“‘In these difficult economic times, tough choices have to be made and responsibility for our future has to be shared. This proposal will target payments to those who need it most while making real investments in rural America and providing strong support for family farmers,’ Nayyera Haq said.”

Jackie Calmes and Carl Hulse provided a broader look at President Obama’s budget proposal in today’s paper, which included this snippet on the agricultural portion of the spending outline: “Billions in savings from cutting government subsidies to big farmers and agribusinesses? No dice, said Senator Kent Conrad of North Dakota, who heads the Senate Budget Committee.”

Meanwhile, Philip Brasher reported yesterday at The Green Fields Blog (The Des Moines Register) that, “The Obama administration has clearly gotten the message that it’s proposal to slash direct farm payments is in trouble in Congress.

“‘We’re willing to work with Congress. They may have better ideas. We’re open to better ideas,’ Vilsack said at a news conference today.

“The president of the American Farm Bureau Federation, Bob Stallman, said flatly last Friday that the administration’s proposal was dead because of the opposition of farm-state lawmakers, both Democrats and Republicans.”

[Note: Mr. Stallman appeared yesterday on the AgriTalk Radio Program with Mike Adams. The executive branch budget proposal was a topic of discussion on yesterday’s show, to listen to a portion of the program, just click here (MP3- just over a minute)].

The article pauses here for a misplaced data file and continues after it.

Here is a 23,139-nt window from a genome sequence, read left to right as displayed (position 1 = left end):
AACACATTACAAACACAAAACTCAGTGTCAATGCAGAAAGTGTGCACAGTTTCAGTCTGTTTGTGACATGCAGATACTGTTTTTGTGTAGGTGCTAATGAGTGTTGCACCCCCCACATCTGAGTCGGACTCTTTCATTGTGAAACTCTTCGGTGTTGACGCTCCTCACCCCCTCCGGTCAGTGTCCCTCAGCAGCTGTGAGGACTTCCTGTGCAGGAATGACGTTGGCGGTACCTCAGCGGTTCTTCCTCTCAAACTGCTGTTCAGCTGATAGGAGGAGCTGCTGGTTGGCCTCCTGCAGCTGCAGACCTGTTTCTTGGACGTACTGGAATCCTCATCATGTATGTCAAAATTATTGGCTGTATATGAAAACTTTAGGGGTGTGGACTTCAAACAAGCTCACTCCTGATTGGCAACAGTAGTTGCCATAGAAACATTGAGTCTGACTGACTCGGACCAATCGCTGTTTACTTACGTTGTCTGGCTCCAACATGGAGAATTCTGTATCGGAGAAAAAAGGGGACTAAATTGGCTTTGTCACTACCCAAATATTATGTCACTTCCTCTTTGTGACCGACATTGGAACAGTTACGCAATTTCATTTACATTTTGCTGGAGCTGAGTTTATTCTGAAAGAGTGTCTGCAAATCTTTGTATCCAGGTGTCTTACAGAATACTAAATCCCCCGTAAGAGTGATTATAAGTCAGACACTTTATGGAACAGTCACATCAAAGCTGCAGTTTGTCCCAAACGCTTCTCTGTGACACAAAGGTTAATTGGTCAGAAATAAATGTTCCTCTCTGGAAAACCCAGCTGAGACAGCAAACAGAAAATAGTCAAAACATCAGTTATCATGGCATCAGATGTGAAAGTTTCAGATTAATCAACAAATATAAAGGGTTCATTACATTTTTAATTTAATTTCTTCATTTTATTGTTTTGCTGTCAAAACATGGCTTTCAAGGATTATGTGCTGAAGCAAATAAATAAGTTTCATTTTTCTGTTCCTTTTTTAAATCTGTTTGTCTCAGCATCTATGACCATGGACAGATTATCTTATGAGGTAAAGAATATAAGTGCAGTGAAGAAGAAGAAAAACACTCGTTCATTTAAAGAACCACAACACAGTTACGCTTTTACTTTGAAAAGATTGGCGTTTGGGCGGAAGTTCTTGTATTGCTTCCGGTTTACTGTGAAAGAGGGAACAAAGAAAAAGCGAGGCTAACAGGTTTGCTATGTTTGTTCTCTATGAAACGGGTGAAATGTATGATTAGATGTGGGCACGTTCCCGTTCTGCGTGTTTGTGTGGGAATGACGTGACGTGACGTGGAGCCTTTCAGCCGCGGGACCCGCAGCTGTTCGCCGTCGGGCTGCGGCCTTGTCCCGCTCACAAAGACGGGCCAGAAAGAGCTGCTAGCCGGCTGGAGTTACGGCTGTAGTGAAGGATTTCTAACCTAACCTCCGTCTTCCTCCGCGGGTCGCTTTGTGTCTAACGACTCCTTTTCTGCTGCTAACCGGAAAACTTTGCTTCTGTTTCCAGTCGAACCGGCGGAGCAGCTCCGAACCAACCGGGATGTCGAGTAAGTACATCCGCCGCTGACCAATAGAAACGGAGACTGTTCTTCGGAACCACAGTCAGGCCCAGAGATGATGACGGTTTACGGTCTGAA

Mr. Brasher added that, “Vilsack had vigorously defended the plan through last week as a choice between subsidizing wealthy farmers and feeding hungry kids, but that comparison didn’t sit well with farmers who felt they were being pitted unfairly against children.

“Vilsack said today that the administration’s main goals are to ensure that subsidies ‘go to farmers that need them’ and to steer producers toward payments that would be based on addressing environmental issues, primarily reductions in greenhouse gases.

“‘We don’t necessarily have all the right answers. There may be different ways to do what we think needs to be done,’ Vilsack said.”

Ken Anderson, writing yesterday at Brownfield, provided more detail on Sec. Vilsack’s news briefing yesterday (including a an eight minute audio clip), and reported that, “In a telephone news conference Monday, Secretary of Agriculture Tom Vilsack responded to criticism of the administration’s proposal to limit direct payments to farmers—specifically, using 500-thousand dollars in gross income as the cut-off point.

“Vilsack cited numbers from the ag census showing a decline of 80,000 farms in the 10-thousand to 500-thousand dollar gross income range.